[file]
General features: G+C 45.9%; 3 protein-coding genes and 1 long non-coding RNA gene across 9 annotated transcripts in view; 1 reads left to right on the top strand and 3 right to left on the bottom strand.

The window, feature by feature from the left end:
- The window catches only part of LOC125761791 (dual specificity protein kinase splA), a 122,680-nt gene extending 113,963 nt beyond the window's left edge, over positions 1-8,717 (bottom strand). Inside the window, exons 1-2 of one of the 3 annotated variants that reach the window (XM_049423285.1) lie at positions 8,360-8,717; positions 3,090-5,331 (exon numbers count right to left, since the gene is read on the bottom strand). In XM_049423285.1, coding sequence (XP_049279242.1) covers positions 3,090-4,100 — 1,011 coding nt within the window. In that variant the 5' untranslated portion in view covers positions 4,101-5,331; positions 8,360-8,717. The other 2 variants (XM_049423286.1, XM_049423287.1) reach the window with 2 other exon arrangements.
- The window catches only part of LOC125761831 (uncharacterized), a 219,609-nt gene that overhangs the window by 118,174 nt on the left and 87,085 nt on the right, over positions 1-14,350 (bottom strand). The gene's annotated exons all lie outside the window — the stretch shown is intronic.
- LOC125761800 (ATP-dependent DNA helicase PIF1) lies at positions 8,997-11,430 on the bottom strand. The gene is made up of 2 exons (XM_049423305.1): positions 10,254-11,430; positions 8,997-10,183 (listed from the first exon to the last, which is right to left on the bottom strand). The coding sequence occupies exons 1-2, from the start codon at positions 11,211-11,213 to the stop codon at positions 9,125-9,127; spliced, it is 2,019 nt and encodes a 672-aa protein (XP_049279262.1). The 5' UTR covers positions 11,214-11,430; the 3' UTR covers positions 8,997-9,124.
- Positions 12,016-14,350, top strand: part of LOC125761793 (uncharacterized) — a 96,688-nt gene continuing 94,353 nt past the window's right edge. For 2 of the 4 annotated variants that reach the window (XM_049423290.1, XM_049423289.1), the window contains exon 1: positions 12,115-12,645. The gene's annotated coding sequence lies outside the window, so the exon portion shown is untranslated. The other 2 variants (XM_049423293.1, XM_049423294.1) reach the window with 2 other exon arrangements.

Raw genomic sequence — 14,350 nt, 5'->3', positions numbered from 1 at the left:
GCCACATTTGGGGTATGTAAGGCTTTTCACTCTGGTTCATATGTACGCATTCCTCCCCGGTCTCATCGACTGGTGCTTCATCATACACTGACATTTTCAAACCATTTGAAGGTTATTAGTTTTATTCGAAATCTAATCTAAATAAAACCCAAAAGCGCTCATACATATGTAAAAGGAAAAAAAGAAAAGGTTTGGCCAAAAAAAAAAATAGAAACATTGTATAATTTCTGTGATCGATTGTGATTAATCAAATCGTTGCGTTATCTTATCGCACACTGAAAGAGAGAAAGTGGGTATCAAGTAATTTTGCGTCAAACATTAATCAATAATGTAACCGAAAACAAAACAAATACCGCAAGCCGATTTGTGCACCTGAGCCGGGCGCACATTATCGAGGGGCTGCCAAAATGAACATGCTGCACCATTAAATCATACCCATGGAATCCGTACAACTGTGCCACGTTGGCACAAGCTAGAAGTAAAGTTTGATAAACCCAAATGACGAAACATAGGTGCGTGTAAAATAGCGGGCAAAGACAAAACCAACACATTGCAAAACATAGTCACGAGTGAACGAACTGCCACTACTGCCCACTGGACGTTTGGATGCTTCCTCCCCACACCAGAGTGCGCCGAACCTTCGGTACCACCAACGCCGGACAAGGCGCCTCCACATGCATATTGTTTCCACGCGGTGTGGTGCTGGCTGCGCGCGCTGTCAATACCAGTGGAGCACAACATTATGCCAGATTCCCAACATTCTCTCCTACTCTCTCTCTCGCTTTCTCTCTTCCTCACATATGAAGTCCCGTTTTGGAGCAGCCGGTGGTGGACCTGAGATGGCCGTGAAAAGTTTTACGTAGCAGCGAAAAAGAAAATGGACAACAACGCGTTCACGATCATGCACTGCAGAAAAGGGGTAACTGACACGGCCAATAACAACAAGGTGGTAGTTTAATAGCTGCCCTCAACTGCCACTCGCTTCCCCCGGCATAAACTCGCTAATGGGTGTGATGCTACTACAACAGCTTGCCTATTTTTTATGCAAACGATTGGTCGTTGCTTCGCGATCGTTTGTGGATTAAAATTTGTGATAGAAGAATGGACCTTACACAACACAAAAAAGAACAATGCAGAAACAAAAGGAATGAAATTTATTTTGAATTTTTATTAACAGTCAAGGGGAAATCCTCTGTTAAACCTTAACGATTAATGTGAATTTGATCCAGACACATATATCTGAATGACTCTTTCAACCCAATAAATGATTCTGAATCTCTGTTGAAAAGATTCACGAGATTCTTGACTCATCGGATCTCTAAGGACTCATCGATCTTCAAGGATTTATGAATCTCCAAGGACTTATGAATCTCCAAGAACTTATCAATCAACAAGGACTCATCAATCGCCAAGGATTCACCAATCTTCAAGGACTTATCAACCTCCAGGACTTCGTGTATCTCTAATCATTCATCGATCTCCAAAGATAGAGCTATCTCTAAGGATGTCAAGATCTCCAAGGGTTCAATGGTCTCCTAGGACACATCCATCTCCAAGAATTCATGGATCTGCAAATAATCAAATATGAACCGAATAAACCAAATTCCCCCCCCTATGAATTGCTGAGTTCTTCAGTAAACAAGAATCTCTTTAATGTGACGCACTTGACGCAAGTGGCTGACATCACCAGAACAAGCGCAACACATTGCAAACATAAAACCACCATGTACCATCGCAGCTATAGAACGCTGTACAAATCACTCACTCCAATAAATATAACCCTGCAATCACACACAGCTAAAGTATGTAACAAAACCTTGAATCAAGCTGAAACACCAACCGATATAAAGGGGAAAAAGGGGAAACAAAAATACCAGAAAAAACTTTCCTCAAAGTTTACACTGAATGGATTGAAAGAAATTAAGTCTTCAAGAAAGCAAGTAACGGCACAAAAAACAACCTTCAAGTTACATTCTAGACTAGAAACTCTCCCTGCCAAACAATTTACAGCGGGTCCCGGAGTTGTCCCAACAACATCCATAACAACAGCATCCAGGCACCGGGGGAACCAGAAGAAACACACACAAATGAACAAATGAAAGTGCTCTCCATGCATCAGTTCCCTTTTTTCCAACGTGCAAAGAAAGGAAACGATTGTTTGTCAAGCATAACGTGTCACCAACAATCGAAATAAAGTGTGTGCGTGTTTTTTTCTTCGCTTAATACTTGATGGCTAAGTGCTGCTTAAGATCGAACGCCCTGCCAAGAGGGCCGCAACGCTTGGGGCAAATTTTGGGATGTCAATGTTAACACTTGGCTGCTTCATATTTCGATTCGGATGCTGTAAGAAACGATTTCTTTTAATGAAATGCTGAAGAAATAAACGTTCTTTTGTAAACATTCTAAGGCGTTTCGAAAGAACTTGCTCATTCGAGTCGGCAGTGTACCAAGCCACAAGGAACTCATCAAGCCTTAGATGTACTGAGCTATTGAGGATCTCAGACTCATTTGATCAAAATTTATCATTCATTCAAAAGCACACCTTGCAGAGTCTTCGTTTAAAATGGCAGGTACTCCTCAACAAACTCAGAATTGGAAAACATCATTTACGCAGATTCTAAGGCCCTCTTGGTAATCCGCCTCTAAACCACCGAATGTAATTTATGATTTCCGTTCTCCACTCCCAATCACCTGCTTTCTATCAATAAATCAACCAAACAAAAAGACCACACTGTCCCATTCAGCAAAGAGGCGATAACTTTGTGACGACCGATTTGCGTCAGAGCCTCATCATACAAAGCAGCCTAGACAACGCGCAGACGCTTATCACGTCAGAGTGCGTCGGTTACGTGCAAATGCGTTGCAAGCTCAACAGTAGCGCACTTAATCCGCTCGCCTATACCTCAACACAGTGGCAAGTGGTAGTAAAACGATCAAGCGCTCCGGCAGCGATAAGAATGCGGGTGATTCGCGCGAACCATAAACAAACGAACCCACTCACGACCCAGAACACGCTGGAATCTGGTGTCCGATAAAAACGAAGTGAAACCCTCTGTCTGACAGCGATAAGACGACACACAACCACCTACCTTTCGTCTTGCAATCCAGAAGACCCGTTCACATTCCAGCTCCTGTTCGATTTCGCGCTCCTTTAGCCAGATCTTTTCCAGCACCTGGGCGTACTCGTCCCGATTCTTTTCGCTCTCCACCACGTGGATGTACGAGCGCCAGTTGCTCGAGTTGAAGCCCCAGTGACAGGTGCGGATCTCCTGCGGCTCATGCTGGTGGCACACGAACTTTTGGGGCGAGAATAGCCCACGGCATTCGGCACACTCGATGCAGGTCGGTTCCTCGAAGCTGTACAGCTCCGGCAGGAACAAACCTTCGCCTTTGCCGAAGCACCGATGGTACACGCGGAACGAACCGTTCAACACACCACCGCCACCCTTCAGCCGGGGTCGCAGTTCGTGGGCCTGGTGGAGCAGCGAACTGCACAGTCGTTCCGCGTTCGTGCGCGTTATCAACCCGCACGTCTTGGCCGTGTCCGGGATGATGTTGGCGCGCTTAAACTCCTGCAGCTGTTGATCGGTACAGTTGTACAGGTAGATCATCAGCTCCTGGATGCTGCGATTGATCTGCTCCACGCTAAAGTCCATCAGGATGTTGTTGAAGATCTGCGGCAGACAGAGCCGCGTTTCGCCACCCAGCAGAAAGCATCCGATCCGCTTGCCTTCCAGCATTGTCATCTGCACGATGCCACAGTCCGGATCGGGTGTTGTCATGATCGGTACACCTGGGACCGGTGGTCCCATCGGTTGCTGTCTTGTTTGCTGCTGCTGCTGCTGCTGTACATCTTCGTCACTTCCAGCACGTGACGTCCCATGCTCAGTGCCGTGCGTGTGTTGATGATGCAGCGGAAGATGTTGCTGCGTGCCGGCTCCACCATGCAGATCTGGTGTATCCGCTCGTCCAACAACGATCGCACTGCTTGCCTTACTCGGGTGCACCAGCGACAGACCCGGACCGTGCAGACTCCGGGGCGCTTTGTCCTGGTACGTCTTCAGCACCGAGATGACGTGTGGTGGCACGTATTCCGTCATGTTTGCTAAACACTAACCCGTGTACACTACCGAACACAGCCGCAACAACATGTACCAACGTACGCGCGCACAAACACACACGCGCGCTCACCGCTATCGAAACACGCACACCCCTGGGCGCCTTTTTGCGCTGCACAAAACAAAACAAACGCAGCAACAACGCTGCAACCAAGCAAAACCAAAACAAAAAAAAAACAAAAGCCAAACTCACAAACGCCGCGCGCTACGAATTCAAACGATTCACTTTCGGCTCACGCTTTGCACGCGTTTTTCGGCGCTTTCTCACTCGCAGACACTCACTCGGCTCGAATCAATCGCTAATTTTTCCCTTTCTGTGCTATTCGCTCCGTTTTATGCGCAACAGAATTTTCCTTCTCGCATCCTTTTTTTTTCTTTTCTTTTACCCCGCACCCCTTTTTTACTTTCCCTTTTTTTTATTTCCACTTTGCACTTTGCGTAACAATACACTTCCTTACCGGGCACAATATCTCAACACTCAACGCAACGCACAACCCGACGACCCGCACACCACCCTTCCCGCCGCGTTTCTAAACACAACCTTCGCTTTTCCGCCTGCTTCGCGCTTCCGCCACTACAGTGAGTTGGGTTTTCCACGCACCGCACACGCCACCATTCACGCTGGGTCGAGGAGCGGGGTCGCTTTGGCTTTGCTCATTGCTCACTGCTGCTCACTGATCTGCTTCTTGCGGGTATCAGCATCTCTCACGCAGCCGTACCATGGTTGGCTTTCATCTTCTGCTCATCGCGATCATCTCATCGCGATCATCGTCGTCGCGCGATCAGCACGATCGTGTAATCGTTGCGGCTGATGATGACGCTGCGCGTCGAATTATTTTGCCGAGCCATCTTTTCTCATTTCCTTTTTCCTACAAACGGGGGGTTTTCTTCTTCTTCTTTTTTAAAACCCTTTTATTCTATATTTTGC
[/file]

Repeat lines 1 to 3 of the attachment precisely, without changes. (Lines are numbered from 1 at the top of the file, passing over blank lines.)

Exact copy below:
General features: G+C 45.9%; 3 protein-coding genes and 1 long non-coding RNA gene across 9 annotated transcripts in view; 1 reads left to right on the top strand and 3 right to left on the bottom strand.

The window, feature by feature from the left end:
- The window catches only part of LOC125761791 (dual specificity protein kinase splA), a 122,680-nt gene extending 113,963 nt beyond the window's left edge, over positions 1-8,717 (bottom strand). Inside the window, exons 1-2 of one of the 3 annotated variants that reach the window (XM_049423285.1) lie at positions 8,360-8,717; positions 3,090-5,331 (exon numbers count right to left, since the gene is read on the bottom strand). In XM_049423285.1, coding sequence (XP_049279242.1) covers positions 3,090-4,100 — 1,011 coding nt within the window. In that variant the 5' untranslated portion in view covers positions 4,101-5,331; positions 8,360-8,717. The other 2 variants (XM_049423286.1, XM_049423287.1) reach the window with 2 other exon arrangements.